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PUSD Facing Possible Lawsuit Over Principal

Struggle over Madison Principal could move into legal showdown

Published on Tuesday, November 3, 2015 | 12:00 pm

In the next phase of a nearly six-month battle over the imposition of a new principal at Madison Elementary School, local civil rights attorneys Dale Gronemeier and Elbie J. Hickambottom, Jr. have announced that they are filing a discrimination lawsuit against the Pasadena Unified School District (PUSD).

“Your decision to unilaterally impose Juan Ruelas on the Madison community and to thumb your nose at teacher and parental input has been met with a firestorm of resistance and criticism,” the attorneys wrote in an October 30 letter to PUSD Superintendent Brian McDonald.

“We are doing our due diligence preparatory to filing a lawsuit on the grounds that the decision is discriminatory against the Latino students, faculty, parents, and community that is served by Madison,” the letter added.

At least 11 teachers reportedly have voluntarily and involuntarily transferred out of Madison since McDonald announced Ruelas’ appointment on June 15, 2015, without the usual input from a site selection committee composed of teachers and parents.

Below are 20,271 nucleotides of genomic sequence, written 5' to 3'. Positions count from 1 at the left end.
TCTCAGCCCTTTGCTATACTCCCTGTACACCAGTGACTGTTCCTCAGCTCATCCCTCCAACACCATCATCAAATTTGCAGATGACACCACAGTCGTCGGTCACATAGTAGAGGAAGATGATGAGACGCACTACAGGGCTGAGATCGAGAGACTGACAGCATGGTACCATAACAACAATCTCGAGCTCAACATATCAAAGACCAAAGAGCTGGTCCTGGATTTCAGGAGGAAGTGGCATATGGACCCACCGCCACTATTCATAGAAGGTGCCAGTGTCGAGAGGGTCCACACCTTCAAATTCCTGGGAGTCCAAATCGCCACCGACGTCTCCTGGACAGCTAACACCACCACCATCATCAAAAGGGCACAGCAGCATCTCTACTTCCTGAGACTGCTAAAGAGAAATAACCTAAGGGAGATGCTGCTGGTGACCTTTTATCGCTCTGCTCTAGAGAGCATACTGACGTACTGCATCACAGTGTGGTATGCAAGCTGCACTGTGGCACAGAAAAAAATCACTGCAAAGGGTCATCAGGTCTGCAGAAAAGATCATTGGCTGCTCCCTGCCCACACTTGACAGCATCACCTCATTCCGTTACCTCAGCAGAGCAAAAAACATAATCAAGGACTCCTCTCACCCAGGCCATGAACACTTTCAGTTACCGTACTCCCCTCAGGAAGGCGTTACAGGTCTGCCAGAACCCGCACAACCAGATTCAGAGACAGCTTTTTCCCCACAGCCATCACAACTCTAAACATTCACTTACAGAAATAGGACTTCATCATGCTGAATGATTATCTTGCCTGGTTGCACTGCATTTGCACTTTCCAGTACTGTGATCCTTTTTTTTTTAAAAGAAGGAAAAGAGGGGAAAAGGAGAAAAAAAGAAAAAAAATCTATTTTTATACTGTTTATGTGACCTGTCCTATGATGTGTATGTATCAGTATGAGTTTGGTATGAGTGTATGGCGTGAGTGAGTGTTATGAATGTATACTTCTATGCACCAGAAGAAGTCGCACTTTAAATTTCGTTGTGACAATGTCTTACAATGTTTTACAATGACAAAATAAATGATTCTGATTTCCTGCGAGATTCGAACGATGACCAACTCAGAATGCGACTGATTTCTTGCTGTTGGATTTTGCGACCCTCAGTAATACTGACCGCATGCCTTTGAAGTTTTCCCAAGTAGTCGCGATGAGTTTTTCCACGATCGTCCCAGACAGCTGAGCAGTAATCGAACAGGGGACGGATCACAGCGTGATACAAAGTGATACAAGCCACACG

According to the attorneys’ letter and numerous other teachers, that process had been used for four other PUSD elementary principals selected during this and past academic years at Sierra Madre, Altadena, Willard, and McKinley, but not for Madison.

As Pasadena Now previously reported, Ruelas had achieved high student test scores at Roosevelt Elementary School, and had come highly recommended by Superintendent McDonald.

Madison is the most heavily Latino school in PUSD with 95% Latino enrollment.

The attorneys represent Pablo Alvarado, the Executive Director of the National Day Laborer Organizing Network, and the Community Council for Empowerment and Justice at Madison (CCEJAM), and a resident living near Madison. CCEJAM is an organization of parents, teachers, and community members who have been challenging McDonald’s imposition of Ruelas as Madison’s principal.

The letter to McDonald also protested PUSD’s failing to produce any documents in response to an October 6 Public Records Act request for documents relating to selection panels for Sierra Madre, Altadena, Willard and McKinley elementary schools. According to the attorneys, PUSD produced only records concerning the selection panels’ interviewing of candidates, but no records concerning the decisions to use or not use selection panels.

“Your differential treatment of those stakeholders on the basis of Latino ethnicity establishes a prima facie case of impermissible discrimination,” the attorneys wrote. “The public records that (our) clients seek are centrally relevant to whether those decisions have bona fide educational justifications, or whether they are pretextual rationales that mask the operation of ethnically-discriminatory bias.”

Former and now retired Madison Elementary School principal Sandra Macis also weighed in on the issue.